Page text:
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Strengthening California’s economic competitiveness
In the year 2000, Governor Gray Davis launched a bold plan to create the California Institutes for Science and Innovation at the University of California. These institutes were designed to increase the state's capacity for creating the new knowledge and highly skilled people to drive entrepreneurial business growth and expand the California economy into new industries and markets. Economists attribute 50 percent of U.S. economic growth since World War II to investments in research and development. Recognizing this, the institutes initiative thrust California to the forefront with an aggressive plan.

Partnerships between UC, industry and the state
The institutes are an unprecedented three-way partnership between the state, California industry, and the University of California. Each focuses on a research field key to the future of California's economy, bringing together UC's world-class scientists and students with industry researchers in a cooperative research and education effort that produces both new knowledge and the next generation of scientists and technological innovators. The institutes undertake basic, multidisciplinary research on complex problems requiring the kind of scope, scale, duration, equipment, and facilities that they uniquely provide. The cooperative UC-industry effort speeds the delivery of public benefits through new products, technologies, services, and jobs.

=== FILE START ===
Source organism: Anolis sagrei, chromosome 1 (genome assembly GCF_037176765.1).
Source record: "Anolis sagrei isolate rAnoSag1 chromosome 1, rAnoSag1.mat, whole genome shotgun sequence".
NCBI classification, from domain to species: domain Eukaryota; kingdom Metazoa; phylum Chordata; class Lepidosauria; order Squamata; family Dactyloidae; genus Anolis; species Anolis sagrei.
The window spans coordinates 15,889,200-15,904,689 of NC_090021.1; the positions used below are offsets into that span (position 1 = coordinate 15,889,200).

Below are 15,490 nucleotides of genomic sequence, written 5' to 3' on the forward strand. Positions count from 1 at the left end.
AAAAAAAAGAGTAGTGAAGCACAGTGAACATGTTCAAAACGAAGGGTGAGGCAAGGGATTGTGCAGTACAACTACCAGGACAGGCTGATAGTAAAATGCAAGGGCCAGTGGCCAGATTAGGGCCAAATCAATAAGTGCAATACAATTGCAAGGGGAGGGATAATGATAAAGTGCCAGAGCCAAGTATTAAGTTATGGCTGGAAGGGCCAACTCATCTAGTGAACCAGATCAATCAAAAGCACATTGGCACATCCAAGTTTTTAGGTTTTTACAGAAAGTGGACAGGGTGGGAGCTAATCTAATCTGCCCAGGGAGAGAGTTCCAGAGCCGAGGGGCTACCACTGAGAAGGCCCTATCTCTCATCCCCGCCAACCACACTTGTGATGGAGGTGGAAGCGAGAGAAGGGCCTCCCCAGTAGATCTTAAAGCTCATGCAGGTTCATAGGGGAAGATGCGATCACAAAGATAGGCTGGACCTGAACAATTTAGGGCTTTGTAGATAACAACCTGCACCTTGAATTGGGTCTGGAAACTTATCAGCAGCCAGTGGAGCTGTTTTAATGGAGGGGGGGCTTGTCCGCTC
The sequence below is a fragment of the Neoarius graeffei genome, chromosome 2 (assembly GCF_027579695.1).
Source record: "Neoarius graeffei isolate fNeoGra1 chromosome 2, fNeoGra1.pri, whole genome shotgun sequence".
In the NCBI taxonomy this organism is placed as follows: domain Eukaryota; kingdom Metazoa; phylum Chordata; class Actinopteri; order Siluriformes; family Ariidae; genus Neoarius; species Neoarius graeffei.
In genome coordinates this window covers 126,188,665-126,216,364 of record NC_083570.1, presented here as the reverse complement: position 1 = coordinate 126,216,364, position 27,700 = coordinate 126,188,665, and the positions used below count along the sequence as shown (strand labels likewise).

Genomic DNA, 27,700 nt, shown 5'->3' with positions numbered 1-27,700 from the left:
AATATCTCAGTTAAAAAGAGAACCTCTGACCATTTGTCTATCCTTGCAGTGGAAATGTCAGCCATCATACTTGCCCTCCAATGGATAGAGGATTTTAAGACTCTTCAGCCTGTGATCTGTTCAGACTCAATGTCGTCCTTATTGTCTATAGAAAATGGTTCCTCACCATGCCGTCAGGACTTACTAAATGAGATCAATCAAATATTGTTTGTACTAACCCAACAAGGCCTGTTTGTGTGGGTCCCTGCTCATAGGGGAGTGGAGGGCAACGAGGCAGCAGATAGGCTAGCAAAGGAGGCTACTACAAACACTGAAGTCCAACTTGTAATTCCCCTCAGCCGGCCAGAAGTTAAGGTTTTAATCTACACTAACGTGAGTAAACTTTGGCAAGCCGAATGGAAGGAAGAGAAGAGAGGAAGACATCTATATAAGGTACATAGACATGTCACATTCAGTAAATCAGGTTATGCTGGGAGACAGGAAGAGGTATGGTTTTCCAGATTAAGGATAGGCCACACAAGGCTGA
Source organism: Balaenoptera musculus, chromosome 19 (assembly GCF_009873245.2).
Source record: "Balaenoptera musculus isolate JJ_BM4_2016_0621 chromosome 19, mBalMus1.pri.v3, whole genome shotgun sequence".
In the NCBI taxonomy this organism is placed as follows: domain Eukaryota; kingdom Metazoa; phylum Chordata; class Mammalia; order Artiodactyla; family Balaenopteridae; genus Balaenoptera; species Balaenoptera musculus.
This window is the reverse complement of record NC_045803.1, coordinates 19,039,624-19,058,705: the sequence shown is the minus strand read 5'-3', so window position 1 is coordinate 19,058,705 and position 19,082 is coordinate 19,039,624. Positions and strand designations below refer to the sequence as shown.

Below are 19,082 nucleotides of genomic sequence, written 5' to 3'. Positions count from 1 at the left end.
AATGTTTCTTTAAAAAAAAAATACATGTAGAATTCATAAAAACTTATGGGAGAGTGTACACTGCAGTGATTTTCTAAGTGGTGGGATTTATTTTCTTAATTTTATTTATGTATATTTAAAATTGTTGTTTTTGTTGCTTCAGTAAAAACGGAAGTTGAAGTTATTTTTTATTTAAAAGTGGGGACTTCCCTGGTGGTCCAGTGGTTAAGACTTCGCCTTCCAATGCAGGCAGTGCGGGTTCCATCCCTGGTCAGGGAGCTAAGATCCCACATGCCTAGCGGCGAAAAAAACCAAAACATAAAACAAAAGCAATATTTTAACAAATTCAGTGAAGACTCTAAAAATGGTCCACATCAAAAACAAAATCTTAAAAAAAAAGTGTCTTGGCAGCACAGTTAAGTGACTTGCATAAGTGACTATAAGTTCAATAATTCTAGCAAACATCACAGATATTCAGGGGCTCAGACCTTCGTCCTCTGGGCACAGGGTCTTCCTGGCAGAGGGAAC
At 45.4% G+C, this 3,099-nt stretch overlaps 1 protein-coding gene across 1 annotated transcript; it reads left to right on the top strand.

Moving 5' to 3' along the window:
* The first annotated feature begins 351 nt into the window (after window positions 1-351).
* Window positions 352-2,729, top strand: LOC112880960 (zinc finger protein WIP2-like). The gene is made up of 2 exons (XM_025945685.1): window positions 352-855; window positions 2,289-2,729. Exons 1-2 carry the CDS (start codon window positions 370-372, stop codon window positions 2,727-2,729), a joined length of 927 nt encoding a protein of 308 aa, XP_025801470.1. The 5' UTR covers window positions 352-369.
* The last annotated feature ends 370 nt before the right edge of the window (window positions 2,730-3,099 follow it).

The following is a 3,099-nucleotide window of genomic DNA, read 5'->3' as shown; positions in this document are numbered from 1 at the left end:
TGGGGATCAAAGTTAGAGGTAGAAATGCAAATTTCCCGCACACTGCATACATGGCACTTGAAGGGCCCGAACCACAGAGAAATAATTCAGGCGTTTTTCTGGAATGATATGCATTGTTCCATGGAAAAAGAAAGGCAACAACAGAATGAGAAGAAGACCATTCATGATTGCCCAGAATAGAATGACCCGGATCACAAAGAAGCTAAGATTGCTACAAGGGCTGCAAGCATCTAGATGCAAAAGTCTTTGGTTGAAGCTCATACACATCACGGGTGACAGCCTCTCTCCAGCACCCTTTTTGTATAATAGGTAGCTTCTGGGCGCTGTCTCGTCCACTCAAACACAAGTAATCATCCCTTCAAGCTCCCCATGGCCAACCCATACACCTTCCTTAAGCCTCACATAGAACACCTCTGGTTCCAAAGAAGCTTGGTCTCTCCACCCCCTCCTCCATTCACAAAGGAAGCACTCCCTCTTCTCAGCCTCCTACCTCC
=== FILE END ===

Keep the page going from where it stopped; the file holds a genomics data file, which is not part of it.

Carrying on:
Leveraging the state’s investment
The state planned to invest $100 million in each institute, and challenged UC and industry to match every dollar provided by the state with at least two dollars in non-state funding an effort that has been extremely successful to-date. The timeline and mechanism for the state's contribution may be adjusted given its budget situation, but total funding for the initiative is expected to be no less than $1.2 billion, including $800 million in non-state matching funds.

Proposal development and selection
The institutes were developed in a competitive process driven largely by the visions of various segments of the research communities in UC and industry. Proposals were developed in a two-phase process and were subsequently reviewed in a second, two-phase process.

For a PDF of this background: factsheets.


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